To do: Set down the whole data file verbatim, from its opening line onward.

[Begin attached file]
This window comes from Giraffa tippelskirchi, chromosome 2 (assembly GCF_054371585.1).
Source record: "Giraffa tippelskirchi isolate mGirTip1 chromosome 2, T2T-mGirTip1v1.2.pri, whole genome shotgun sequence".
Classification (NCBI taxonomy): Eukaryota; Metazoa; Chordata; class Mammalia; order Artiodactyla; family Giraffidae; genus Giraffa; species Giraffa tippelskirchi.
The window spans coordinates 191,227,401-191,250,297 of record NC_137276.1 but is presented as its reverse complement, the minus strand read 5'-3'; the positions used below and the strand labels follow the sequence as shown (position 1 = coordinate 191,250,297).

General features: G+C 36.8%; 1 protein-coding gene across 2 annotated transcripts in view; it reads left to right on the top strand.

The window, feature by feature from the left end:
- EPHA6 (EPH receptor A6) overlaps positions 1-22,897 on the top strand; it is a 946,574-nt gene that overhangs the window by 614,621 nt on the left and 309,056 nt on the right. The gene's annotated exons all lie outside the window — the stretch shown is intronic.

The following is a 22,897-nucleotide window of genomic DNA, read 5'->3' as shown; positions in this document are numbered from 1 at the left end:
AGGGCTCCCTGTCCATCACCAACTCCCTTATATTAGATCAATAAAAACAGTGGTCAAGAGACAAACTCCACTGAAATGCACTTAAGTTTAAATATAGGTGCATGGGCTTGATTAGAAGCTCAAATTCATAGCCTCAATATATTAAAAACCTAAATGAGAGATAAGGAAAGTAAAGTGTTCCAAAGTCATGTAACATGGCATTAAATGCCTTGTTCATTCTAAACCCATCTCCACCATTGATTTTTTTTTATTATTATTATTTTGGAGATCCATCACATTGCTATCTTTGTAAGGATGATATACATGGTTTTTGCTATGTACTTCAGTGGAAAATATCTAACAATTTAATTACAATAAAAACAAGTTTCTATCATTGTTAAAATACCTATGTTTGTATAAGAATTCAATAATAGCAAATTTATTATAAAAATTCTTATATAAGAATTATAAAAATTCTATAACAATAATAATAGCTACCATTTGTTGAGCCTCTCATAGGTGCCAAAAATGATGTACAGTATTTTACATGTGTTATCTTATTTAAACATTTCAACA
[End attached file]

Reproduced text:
This window comes from Giraffa tippelskirchi, chromosome 2 (assembly GCF_054371585.1).
Source record: "Giraffa tippelskirchi isolate mGirTip1 chromosome 2, T2T-mGirTip1v1.2.pri, whole genome shotgun sequence".
Classification (NCBI taxonomy): Eukaryota; Metazoa; Chordata; class Mammalia; order Artiodactyla; family Giraffidae; genus Giraffa; species Giraffa tippelskirchi.
The window spans coordinates 191,227,401-191,250,297 of record NC_137276.1 but is presented as its reverse complement, the minus strand read 5'-3'; the positions used below and the strand labels follow the sequence as shown (position 1 = coordinate 191,250,297).

General features: G+C 36.8%; 1 protein-coding gene across 2 annotated transcripts in view; it reads left to right on the top strand.

The window, feature by feature from the left end:
- EPHA6 (EPH receptor A6) overlaps positions 1-22,897 on the top strand; it is a 946,574-nt gene that overhangs the window by 614,621 nt on the left and 309,056 nt on the right. The gene's annotated exons all lie outside the window — the stretch shown is intronic.

The following is a 22,897-nucleotide window of genomic DNA, read 5'->3' as shown; positions in this document are numbered from 1 at the left end:
AGGGCTCCCTGTCCATCACCAACTCCCTTATATTAGATCAATAAAAACAGTGGTCAAGAGACAAACTCCACTGAAATGCACTTAAGTTTAAATATAGGTGCATGGGCTTGATTAGAAGCTCAAATTCATAGCCTCAATATATTAAAAACCTAAATGAGAGATAAGGAAAGTAAAGTGTTCCAAAGTCATGTAACATGGCATTAAATGCCTTGTTCATTCTAAACCCATCTCCACCATTGATTTTTTTTTATTATTATTATTTTGGAGATCCATCACATTGCTATCTTTGTAAGGATGATATACATGGTTTTTGCTATGTACTTCAGTGGAAAATATCTAACAATTTAATTACAATAAAAACAAGTTTCTATCATTGTTAAAATACCTATGTTTGTATAAGAATTCAATAATAGCAAATTTATTATAAAAATTCTTATATAAGAATTATAAAAATTCTATAACAATAATAATAGCTACCATTTGTTGAGCCTCTCATAGGTGCCAAAAATGATGTACAGTATTTTACATGTGTTATCTTATTTAAACATTTCAACA